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Why you don’t want to invest like a pigeon

28 October 2020

4 minute read

Given the threat of escalating coronavirus cases across many parts of the world, you may find yourself considering if you should be invested or if you should delay any investment for now. What lessons can we take from animal behaviour when considering our own, and should investors try and time the market?

Who's it for? All investors

The value of investments can fall as well as rise. You may get back less than you invest. Tax rules can change and their effects on you will depend on your individual circumstances.

What you’ll learn:

  • Similarities between how birds negotiate risky environments and decision-making biases in humans
  • What is probability matching
  • How to stack the odds in your favour.

Given the threat of rising coronavirus cases across many parts of the world, you may find yourself considering if you should be invested or perhaps delay any investment for now. You would not be alone; it is the perennial worry of many.

Fowl behaviour

The behaviour of animals, and pigeons specifically, may appear an unusual place to look for investment guidance. However, animal behaviour researchers have discovered some remarkable similarities between how these birds negotiate risky environments and decision-making biases in humans. In one series of experiments, researchers trained pigeons to peck at coloured lights by rewarding them with food. The scientists change the probability, timing and quantity of food to see how they responded. The experiment was then set up so that pecking the green light delivered food 60% of the time it was pecked, but the red light only for 40% of pecks.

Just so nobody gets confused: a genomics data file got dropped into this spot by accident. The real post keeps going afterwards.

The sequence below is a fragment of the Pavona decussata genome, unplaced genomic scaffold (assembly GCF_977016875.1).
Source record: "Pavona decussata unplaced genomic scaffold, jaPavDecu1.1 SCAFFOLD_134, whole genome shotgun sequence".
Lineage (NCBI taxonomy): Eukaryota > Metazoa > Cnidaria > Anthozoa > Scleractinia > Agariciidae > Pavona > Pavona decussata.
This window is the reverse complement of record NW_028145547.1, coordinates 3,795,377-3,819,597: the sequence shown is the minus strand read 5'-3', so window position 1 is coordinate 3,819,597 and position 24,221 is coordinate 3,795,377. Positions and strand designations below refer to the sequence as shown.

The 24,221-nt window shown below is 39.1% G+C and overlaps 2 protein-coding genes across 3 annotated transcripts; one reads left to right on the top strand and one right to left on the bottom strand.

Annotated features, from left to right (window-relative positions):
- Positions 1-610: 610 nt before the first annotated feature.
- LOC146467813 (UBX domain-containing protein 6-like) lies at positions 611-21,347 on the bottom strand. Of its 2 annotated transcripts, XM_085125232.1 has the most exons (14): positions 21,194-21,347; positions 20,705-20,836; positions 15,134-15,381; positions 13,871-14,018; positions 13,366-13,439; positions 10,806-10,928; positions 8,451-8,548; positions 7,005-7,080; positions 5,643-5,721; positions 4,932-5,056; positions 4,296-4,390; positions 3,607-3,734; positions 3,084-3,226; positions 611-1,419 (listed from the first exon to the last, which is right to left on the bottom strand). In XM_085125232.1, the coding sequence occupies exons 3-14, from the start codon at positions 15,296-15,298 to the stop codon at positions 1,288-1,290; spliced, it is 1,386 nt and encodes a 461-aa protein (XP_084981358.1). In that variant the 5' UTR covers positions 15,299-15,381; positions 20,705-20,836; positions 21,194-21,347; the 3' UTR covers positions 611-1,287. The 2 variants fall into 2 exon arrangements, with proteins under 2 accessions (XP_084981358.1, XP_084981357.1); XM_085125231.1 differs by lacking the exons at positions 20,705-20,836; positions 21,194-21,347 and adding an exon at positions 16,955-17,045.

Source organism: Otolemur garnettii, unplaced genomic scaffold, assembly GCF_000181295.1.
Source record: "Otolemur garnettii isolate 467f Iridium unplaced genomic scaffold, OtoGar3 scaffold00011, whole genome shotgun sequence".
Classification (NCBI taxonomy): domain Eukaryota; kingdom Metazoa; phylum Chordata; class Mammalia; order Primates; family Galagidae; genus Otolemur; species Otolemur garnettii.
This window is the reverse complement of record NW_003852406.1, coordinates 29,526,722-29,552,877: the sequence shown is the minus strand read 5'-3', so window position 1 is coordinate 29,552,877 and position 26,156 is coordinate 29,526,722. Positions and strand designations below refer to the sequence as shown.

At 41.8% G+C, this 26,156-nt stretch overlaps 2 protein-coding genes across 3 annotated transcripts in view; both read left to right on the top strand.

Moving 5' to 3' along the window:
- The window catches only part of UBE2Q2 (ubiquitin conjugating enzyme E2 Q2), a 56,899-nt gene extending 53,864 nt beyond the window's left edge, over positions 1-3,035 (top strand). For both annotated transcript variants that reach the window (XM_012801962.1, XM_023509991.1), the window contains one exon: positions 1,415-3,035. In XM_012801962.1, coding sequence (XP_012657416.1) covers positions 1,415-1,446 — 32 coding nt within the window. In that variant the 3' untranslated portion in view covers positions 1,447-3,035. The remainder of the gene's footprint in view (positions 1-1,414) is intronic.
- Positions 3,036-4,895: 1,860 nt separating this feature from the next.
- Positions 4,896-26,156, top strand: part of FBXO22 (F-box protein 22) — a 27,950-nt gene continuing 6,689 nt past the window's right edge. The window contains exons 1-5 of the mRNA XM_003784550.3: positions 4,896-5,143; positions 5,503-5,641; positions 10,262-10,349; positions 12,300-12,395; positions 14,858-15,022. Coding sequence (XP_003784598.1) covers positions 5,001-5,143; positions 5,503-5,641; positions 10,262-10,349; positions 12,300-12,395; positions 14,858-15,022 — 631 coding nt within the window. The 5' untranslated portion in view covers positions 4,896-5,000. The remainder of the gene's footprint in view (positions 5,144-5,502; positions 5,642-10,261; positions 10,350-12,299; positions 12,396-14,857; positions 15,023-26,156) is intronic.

What does this have to do with investing? Well, it is a similar experience of investors who feel they have to make a choice trying to decide whether they should be invested or not every month. During the last 50 years, most developed world stock market indices have posted gains in around 60% of months, with losses in the other 40%1 (although past performance is not a reliable guide to future performance so we can’t conclude that this will happen in the future). You only get to make one choice at a time: if you’re invested in the market rewards will be forthcoming in the up months, but you’ll go hungry if the markets drop. If you’re not invested, you’re rewarded in the months the market falls.

Birds of a feather

When pigeons encounter the problem in the experiment they tend to use a strategy called probability matching – meaning they learn the chance of getting food from the lights and end up pecking the lights in the same proportion – so peck the green light 60% of the time and the red light 40% of the time. Interestingly human subjects, given a similar task, also tend to do this probability matching, hence why we often feel the desire to only be invested some of the time.

However, when the process that generates the results is essentially random, this is the wrong strategy. When you have little or no way of knowing what the next result will be, the best (or maximising) strategy is always to peck the light that has rewarded the most often. Pigeons, or investors, who peck the green light at every opportunity can expect to be rewarded 60% of the time, any other strategy is expected to underperform. The natural tendency of both humans and pigeons, for probability matching, results in a reward 52% of the time2, an 8% penalty versus always choosing the option with the highest chance of reward.